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Equal-Opportunity Offenders

“John McCain is such an easy target,” says Bill Hurd, press secretary for the political satire comedy troupe The Capitol Steps. “He’s the oldest candidate we’ve ever had — therefore you can make all the old jokes, senility, etc. But it’s almost too easy.”

The Capitol Steps perform at the California Center for the Arts in Escondido on Saturday, October 25.

Elaina Newport cofounded the troupe in 1981 while working for Illinois senator Charles H. Percy. Newport and a few coworkers “decided to make fun of our bosses” during the senate office Christmas party. As she explains, “You may have heard the story — we briefly considered staging a traditional Nativity play, but throughout the Congress we couldn’t find three wise men or a virgin.”

Reagan had just been sworn into office, and his campaign chief of staff, Ed Meese, was appointed to the president’s cabinet. “The first show had Ed Meese in ‘The Meeseketeers’ and a song about big defense spending, ‘Immense Expense Is Mainly in Defense,’” recalls Newport. “And, of course, there was the perception that Reagan didn’t exactly work all that hard, so we had a song, ‘Workin’ Nine to Ten.’”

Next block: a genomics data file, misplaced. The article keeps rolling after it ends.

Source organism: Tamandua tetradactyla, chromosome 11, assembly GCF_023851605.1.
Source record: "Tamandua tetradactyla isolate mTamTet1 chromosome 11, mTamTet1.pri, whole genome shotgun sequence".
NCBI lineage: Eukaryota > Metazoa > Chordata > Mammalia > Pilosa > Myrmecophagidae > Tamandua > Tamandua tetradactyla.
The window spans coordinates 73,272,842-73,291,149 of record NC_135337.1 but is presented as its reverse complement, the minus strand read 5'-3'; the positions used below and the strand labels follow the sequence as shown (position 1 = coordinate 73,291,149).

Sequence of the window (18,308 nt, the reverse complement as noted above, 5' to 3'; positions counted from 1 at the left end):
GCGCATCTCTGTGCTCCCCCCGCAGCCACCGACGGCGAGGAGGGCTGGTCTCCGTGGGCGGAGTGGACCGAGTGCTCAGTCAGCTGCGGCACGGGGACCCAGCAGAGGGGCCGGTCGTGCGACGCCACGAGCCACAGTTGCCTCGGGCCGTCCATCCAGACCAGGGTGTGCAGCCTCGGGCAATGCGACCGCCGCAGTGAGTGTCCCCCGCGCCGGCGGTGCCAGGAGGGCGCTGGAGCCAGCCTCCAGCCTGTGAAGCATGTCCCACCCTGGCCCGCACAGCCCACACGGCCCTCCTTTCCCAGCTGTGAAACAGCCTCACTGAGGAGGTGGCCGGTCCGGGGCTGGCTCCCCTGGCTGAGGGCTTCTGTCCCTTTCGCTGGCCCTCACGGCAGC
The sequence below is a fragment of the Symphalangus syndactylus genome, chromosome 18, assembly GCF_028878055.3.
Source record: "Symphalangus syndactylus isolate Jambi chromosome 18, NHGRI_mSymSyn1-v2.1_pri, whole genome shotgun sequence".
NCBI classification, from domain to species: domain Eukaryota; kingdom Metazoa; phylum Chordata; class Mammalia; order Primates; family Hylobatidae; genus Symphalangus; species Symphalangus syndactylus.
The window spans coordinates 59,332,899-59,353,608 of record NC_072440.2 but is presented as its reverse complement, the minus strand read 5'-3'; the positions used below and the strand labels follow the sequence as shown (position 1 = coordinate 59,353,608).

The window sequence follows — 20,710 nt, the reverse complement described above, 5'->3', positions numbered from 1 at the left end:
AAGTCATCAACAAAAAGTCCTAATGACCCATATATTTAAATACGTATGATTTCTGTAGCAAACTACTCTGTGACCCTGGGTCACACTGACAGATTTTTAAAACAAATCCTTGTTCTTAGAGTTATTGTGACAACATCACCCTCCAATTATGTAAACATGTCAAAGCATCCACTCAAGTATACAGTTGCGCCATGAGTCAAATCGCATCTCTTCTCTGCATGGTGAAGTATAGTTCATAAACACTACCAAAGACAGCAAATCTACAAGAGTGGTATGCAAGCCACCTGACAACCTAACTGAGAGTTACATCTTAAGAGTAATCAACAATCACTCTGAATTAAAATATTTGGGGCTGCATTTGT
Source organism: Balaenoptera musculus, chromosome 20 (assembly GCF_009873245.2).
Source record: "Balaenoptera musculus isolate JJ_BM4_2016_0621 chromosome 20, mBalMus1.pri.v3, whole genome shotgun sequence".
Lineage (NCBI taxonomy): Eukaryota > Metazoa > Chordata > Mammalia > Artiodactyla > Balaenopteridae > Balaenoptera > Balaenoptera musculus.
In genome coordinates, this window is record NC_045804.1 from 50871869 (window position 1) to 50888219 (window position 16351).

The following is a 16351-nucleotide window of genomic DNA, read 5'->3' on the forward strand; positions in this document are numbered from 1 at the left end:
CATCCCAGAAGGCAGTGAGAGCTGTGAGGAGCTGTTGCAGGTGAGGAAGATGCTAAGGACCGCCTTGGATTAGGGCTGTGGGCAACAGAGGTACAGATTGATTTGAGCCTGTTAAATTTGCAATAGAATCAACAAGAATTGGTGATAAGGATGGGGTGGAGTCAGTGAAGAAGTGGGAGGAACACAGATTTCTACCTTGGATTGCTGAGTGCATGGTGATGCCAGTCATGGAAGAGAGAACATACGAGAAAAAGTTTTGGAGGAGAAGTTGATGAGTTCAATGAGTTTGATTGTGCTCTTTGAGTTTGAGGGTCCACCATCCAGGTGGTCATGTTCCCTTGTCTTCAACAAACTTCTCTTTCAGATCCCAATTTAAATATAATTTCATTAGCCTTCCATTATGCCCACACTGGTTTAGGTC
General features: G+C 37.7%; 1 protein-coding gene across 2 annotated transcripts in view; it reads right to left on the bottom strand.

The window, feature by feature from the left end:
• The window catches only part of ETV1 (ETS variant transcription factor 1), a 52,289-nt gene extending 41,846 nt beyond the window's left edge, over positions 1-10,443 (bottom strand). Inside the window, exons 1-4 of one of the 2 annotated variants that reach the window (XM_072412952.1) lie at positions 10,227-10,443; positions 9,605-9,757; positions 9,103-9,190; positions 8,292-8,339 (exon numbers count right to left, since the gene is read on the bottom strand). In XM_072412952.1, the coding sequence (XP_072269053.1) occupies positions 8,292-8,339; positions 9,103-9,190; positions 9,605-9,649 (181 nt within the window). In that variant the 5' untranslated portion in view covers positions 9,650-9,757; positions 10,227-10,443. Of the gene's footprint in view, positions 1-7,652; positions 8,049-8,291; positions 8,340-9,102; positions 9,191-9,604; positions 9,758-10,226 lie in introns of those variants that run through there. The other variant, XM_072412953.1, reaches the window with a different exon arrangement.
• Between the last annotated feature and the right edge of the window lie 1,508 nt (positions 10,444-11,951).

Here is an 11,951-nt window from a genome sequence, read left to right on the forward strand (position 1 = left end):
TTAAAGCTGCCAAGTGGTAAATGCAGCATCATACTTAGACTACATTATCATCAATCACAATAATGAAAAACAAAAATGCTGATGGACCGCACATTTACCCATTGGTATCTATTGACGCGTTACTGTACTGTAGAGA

“We typically poke fun more at the people in power, just because they hog the spotlight,” says Hurd. “But for every joke about Bush, we’ll have a joke about the Clintons; for every joke about McCain, we have one for Barack. We try to be equal-opportunity offenders.”

According to Hurd, George Bush Sr. was a big fan of the show and once asked the troupe to perform for him. “In respect to him and the office, they did not do any songs featuring him, and afterwards he came up and said, ‘Where was I?’ He was disappointed.”

On another occasion, says Hurd, upon attending a show, New York senator Al D’Amato was “actually offended” to have not been spoofed. “It’s considered quite an honor to be featured in our show, which is funny, because in any other country we’d be shot for what we do.”

According to his bio, Mike Tilford joined The Capitol Steps in 1992, when the group “realized they didn’t have anyone quite sleazy enough to portray [Bill] Clinton.” As Tilford recalls, “I had a far-reaching résumé that, fortunately for me [at the time, working in Congress was a prerequisite for joining the troupe], included a stint as a schmooze-meister for the Republican National Congressional Committee, smiling and nodding and trying to get checks out of people.”